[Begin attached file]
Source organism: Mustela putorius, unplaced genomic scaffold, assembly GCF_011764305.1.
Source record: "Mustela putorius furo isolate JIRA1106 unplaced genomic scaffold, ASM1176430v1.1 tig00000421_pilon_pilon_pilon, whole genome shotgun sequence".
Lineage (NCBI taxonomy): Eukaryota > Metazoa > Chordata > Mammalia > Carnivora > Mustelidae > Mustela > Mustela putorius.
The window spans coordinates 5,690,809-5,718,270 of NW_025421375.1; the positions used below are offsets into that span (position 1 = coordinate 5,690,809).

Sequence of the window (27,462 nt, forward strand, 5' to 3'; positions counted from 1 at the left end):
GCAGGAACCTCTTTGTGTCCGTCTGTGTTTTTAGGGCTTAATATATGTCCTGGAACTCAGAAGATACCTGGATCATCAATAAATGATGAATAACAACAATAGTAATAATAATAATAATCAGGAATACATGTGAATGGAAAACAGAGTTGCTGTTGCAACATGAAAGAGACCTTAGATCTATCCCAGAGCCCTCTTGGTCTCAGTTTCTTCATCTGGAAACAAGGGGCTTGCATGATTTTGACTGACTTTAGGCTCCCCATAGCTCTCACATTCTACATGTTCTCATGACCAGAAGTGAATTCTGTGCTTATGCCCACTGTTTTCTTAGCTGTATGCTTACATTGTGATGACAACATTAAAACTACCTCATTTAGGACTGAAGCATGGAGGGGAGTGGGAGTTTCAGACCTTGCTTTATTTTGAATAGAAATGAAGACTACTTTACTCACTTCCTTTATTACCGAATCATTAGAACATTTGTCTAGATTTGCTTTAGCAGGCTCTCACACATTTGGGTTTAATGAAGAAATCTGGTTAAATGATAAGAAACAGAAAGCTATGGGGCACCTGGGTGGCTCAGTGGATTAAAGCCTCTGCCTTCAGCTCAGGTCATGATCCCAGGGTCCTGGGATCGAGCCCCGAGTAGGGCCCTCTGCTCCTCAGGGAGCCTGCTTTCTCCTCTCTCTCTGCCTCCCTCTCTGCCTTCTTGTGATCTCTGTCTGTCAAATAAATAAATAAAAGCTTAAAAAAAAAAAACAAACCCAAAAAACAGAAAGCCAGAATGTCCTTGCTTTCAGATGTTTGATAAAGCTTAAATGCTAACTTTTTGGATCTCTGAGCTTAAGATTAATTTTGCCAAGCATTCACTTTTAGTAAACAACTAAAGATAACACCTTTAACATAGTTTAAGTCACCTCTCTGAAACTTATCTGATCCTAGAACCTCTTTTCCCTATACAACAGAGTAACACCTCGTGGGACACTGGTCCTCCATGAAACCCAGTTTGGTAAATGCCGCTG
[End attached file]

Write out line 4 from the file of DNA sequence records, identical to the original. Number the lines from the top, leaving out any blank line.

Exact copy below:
The window spans coordinates 5,690,809-5,718,270 of NW_025421375.1; the positions used below are offsets into that span (position 1 = coordinate 5,690,809).